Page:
And all this comes back down to one of the core tenets of BPD—fear of abandonment. Abandonment would crush me because it would confirm my views of myself as worthless and unlovable, which arose out of emotional abuse and invalidation in my early environment. Therefore, I would do anything within my means and power to avoid abandonment, real or perceived, and immediately. Therefore, I would instinctively do whatever was necessary for me to survive.

Don’t get me wrong, I’m not saying this to justify my actions or to excuse myself. I’m aware that just because someone has a good reason for hurting you, it doesn’t negate their culpability for doing so.

I’m saying this because tonight, instead of making me feel like crap about myself, it actually gives me hope.

Realizing the real reason for my shitty actions gives me hope that I will one day get well enough to overcome them. I am not an awful person ‘just because’; I am a person who sometimes does awful things because of certain driving forces and survival mechanisms. And this knowledge gives me the determination to refuse to let BPD and my childhood invalidation dictate my life. It gives me the resolve to want to rewrite my story.

And yes, my first thought was, “If only I had never developed BPD. Maybe I would actually be a pretty decent person.”

But on second thought, I don’t think so. I think that BPD and this entire terrible ordeal has equipped and will continue equipping me with things like tenacity, and courage, and empathy for others in the same plight. Compassion for others as well as myself. Sensitivity. Strength. And these are all things that I might not have acquired had my life gone differently.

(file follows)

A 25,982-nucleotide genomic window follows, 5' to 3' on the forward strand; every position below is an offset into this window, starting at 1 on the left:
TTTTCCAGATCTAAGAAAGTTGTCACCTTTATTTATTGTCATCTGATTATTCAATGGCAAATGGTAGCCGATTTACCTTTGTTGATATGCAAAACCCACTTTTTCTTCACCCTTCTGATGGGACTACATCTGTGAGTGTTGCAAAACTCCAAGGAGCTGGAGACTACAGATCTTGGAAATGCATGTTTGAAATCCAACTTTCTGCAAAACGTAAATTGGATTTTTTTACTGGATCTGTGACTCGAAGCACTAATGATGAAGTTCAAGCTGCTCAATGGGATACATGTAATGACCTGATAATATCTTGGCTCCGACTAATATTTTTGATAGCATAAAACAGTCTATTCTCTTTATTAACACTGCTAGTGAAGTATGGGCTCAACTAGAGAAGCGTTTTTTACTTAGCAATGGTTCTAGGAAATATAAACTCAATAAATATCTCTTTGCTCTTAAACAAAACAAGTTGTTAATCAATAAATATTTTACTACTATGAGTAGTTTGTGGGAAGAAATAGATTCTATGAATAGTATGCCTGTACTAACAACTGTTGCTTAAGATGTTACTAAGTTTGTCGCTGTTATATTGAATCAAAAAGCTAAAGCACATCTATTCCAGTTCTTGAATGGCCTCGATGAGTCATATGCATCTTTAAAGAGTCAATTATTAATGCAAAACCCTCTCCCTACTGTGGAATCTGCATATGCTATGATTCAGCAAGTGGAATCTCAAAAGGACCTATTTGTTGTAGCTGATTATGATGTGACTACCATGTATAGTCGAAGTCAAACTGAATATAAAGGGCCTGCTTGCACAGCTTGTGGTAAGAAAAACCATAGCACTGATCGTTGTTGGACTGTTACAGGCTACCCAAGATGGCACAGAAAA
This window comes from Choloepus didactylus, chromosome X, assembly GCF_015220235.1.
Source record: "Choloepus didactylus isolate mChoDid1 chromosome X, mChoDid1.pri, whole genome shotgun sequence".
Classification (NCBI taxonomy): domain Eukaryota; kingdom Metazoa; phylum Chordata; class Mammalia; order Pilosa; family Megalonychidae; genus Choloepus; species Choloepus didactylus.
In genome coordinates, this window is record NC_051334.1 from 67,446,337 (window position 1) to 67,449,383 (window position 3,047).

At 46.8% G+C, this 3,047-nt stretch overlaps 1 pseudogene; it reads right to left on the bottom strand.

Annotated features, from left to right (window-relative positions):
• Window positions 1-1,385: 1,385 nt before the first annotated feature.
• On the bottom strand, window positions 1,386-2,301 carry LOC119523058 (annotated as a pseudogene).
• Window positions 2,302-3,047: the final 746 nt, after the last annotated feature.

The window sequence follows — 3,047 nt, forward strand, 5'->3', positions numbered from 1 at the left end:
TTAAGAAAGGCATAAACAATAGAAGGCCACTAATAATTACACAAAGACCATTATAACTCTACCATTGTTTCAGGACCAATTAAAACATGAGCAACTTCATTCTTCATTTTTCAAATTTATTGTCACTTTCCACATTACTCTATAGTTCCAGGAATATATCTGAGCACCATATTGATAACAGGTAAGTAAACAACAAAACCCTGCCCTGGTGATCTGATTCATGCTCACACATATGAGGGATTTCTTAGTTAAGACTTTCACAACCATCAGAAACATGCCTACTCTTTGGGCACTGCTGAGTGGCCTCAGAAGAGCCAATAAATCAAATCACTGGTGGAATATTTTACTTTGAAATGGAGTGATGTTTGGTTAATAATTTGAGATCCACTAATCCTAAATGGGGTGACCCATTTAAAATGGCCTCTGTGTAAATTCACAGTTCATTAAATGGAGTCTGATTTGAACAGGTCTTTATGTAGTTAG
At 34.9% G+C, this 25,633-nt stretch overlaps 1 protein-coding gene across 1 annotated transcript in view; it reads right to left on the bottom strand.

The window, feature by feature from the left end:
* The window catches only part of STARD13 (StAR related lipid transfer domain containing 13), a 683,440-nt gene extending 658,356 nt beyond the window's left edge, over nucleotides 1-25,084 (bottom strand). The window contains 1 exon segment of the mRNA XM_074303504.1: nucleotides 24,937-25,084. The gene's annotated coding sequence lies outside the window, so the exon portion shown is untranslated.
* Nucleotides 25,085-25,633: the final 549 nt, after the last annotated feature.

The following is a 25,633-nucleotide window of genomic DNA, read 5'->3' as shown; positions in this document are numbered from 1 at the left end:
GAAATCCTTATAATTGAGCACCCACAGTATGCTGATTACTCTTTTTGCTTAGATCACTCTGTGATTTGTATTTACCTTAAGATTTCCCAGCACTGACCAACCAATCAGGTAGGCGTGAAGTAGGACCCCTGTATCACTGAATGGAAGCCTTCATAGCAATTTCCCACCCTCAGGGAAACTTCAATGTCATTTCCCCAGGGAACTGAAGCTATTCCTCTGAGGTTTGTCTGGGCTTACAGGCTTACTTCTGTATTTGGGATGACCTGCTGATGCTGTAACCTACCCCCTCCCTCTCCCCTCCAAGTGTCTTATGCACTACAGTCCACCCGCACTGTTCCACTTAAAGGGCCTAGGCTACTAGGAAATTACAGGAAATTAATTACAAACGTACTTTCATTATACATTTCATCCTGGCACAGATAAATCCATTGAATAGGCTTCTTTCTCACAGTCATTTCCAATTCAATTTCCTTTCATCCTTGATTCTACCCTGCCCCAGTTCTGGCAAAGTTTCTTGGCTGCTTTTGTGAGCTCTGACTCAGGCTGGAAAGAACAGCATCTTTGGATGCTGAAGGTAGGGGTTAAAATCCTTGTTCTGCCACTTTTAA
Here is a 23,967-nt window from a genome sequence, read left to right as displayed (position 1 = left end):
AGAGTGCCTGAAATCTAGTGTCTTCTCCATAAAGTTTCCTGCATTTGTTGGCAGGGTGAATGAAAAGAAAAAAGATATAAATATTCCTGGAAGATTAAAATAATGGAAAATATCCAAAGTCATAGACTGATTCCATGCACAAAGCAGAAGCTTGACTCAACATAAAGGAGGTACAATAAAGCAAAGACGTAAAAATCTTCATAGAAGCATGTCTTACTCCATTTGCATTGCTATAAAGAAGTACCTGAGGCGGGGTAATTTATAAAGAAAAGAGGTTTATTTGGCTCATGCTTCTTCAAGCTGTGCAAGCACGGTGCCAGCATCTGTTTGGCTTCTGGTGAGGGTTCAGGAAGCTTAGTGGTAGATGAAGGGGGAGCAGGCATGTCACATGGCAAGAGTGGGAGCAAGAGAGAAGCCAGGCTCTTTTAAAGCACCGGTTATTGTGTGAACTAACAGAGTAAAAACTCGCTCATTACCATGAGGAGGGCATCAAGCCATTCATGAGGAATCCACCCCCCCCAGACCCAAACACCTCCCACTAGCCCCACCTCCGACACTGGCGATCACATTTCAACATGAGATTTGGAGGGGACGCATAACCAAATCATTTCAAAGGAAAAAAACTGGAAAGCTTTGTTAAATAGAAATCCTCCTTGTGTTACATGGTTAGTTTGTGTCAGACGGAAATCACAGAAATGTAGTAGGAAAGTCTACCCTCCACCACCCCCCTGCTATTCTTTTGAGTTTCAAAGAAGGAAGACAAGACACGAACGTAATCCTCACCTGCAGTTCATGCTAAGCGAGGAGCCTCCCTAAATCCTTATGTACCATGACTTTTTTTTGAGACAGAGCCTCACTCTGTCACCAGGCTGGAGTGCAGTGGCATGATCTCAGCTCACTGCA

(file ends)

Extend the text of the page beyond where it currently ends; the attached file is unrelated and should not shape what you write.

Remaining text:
If I never had BPD, I might not have reached this low point in my life where I needed to sit down and take a long, hard look at the kind of person I was and the kind of person I would like to be. If I never had BPD, I might not have been pushed to the point where I needed to face up to my flaws and foibles and accept the fact that I needed to grow and change for the better. If I never had BPD, I might not have had the self-awareness to be thinking about so many little things about human nature and myself.

And so all of this gives me hope about the person I will become when I recover and get to the other side of this hill. I’m going to be someone who not only learns to overcome whatever inadequacies I have, but also develops a great deal more virtues through all of those hits and misses and constant effort.

I’m going to become the best version of myself I can possibly be—and it’s all because I had BPD in the first place.

P.S. I sincerely hope this attitude lasts. I can just picture myself in my next funk scoffing at all the optimism this post is brimming over with.

P.P.S. I hope this helped someone out there. I really do.


4 thoughts on “Selfishness, and the hope for what comes after